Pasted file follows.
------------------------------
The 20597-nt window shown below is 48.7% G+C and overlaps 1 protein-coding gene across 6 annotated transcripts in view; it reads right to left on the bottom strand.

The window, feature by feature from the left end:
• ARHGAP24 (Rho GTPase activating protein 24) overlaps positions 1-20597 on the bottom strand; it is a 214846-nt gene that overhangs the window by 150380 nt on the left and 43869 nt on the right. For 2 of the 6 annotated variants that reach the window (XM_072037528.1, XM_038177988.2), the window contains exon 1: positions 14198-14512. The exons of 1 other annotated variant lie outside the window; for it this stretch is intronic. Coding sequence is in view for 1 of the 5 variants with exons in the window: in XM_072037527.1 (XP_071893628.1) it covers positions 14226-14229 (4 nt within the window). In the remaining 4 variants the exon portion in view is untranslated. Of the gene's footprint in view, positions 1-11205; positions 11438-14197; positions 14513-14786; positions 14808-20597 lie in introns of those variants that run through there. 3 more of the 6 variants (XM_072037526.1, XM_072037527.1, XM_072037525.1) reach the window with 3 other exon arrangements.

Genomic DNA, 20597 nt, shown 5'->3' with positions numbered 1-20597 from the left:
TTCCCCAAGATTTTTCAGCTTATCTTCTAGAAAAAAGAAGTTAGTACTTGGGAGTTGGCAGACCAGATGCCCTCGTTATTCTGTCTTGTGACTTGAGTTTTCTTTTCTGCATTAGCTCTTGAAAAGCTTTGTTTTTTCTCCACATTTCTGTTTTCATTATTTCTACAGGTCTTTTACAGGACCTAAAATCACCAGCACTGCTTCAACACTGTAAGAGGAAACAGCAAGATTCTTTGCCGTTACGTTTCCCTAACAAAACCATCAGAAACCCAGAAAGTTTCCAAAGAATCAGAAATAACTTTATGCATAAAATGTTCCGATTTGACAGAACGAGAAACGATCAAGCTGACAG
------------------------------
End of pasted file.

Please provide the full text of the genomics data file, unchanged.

The 20597-nt window shown below is 48.7% G+C and overlaps 1 protein-coding gene across 6 annotated transcripts in view; it reads right to left on the bottom strand.

The window, feature by feature from the left end:
• ARHGAP24 (Rho GTPase activating protein 24) overlaps positions 1-20597 on the bottom strand; it is a 214846-nt gene that overhangs the window by 150380 nt on the left and 43869 nt on the right. For 2 of the 6 annotated variants that reach the window (XM_072037528.1, XM_038177988.2), the window contains exon 1: positions 14198-14512. The exons of 1 other annotated variant lie outside the window; for it this stretch is intronic. Coding sequence is in view for 1 of the 5 variants with exons in the window: in XM_072037527.1 (XP_071893628.1) it covers positions 14226-14229 (4 nt within the window). In the remaining 4 variants the exon portion in view is untranslated. Of the gene's footprint in view, positions 1-11205; positions 11438-14197; positions 14513-14786; positions 14808-20597 lie in introns of those variants that run through there. 3 more of the 6 variants (XM_072037526.1, XM_072037527.1, XM_072037525.1) reach the window with 3 other exon arrangements.

Genomic DNA, 20597 nt, shown 5'->3' with positions numbered 1-20597 from the left:
TTCCCCAAGATTTTTCAGCTTATCTTCTAGAAAAAAGAAGTTAGTACTTGGGAGTTGGCAGACCAGATGCCCTCGTTATTCTGTCTTGTGACTTGAGTTTTCTTTTCTGCATTAGCTCTTGAAAAGCTTTGTTTTTTCTCCACATTTCTGTTTTCATTATTTCTACAGGTCTTTTACAGGACCTAAAATCACCAGCACTGCTTCAACACTGTAAGAGGAAACAGCAAGATTCTTTGCCGTTACGTTTCCCTAACAAAACCATCAGAAACCCAGAAAGTTTCCAAAGAATCAGAAATAACTTTATGCATAAAATGTTCCGATTTGACAGAACGAGAAACGATCAAGCTGACAG